Month after month, the labor market continues to defy the recession forecasts for Quebec. There were 10,500 more jobs in April than in March and the unemployment rate remains near its historic low, at 4.1%.

In Canada, employment is up for the eighth month in a row, according to Statistics Canada. Employment rose by 41,000, twice what economists had expected.

The Canadian economy has created almost a quarter of a million jobs since the start of the year, notes Laurentian Bank chief economist Sébastien Lavoie.

Job gains are more modest in Quebec, where labor is scarcer. Of all Canadian urban areas, Quebec City has the lowest unemployment rate, at 1.7%. It is 4.6% in the Montreal metropolitan area.

All of the jobs created in April were part-time jobs. Full-time employment fell for the first time, which could be a first sign of a slowdown in hiring, according to Randall Bartlett, senior director, Canadian economy, at Desjardins. “The detailed results are not as positive as the aggregate data suggests,” he commented.

Employment increased primarily in four industries: wholesale and retail trade; transportation and storage; information, culture and recreation; teaching.

The average hourly wage continued to increase at a good pace in April. The increase was 5.2%, compared to 5.3% year-on-year the previous month. The minimum wage has increased in four provinces: New Brunswick, Newfoundland, Nova Scotia and Manitoba. Statistics Canada’s April survey does not take into account the $1 per hour increase in the minimum wage in Quebec, in effect since May 1. The upward trend in salaries could continue as federal public servants entered into employment contracts that provide for annual salary increases of more than 3%.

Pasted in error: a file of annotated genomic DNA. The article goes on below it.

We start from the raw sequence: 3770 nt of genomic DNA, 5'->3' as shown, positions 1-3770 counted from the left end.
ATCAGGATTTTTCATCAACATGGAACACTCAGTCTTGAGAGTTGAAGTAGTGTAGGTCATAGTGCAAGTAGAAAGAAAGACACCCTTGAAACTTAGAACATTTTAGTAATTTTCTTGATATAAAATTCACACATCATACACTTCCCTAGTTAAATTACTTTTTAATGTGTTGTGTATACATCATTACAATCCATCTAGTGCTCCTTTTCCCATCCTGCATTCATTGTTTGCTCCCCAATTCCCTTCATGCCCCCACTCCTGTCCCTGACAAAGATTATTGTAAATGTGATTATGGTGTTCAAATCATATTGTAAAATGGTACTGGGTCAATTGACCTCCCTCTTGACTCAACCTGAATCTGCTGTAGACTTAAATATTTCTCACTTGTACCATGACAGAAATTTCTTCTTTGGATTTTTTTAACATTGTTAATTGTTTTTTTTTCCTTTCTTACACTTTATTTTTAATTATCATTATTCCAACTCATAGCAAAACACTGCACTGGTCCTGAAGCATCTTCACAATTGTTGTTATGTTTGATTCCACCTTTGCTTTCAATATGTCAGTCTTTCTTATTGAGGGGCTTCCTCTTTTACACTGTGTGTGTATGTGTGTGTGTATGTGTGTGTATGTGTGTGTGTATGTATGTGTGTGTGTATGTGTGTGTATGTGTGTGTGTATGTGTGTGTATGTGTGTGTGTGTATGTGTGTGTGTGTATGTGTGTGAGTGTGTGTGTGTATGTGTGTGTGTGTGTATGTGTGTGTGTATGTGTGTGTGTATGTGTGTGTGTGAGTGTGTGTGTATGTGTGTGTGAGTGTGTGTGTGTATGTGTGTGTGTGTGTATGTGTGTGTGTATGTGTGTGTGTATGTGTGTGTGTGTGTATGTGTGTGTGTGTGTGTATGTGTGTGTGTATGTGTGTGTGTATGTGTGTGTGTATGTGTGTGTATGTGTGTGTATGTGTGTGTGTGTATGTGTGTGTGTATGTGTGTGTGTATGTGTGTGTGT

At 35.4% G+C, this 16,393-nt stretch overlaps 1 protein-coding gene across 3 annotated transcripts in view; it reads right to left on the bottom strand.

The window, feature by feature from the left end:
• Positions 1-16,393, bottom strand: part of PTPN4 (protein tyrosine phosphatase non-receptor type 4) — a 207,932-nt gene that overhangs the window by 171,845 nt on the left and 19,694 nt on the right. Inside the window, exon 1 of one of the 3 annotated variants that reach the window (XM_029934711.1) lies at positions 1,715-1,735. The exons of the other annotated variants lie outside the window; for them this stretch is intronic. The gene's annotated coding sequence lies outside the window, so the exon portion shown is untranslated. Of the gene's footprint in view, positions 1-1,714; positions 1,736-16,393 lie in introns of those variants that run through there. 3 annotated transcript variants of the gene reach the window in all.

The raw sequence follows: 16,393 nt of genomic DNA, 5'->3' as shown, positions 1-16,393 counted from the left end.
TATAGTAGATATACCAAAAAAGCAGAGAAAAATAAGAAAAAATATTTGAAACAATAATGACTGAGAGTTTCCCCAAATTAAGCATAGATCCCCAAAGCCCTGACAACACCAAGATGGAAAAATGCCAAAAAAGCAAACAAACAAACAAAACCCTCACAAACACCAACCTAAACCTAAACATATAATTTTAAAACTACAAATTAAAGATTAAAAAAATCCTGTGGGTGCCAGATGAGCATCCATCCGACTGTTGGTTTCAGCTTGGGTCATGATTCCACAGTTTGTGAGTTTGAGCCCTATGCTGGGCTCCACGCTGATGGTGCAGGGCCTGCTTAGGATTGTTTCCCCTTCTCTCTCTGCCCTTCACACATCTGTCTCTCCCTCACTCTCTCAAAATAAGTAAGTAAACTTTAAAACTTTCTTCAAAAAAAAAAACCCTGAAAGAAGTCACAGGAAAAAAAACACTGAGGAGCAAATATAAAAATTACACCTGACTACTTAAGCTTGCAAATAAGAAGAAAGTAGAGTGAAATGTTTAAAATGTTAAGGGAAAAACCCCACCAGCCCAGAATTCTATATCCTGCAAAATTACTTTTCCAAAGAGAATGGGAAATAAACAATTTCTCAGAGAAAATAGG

“The labor market must rebalance and wage growth moderate” for inflation to return to the 2% target, Bank of Canada Governor Tiff Macklem said in a speech in Toronto on Thursday.

The job market, which continues to grow and wages which are rising, complicate the task of the Bank of Canada, which has increased its key rate eight times to slow the economy and bring inflation back to the target of 2%. Other important indicators are also showing more resilience than expected. This is the case of the housing market, which was less shaken than expected and which seems to be starting to stabilize.

“With interest rates reaching their current level at the fastest pace in a generation, the recent correction in the housing market should normally have been more pronounced than it has been,” the economist said. of Desjardins.

This development could prompt the Bank of Canada to end its pause and announce another rate hike, which is still a possibility, according to most economists.

On the other hand, falling inflation, from 8.1% a year ago to 4.3% in March, and the simmering banking crisis in the United States are elements that encourage the central bank to be cautious.

The job market remains solid in the United States where, despite interest rate hikes, the unemployment rate fell from 3.5% in March to 3.4% in April, its lowest level since 1969. The economy boasts 253,000 more jobs and the average hourly wage continues to rise, at an annual rate of 4.4%. Employment remains up in business services, health care, recreation and hospitality, and social care. President Joe Biden praised the numbers in a tweet: “My program for investing in America is working. A decline in job creation and a rise in the unemployment rate are however expected to manage to curb inflation. This, still very strong, had been fueled, among other things, by the significant growth in wages linked to the lack of manpower. The Federal Reserve raised rates again on Wednesday, for the 10th time in a row.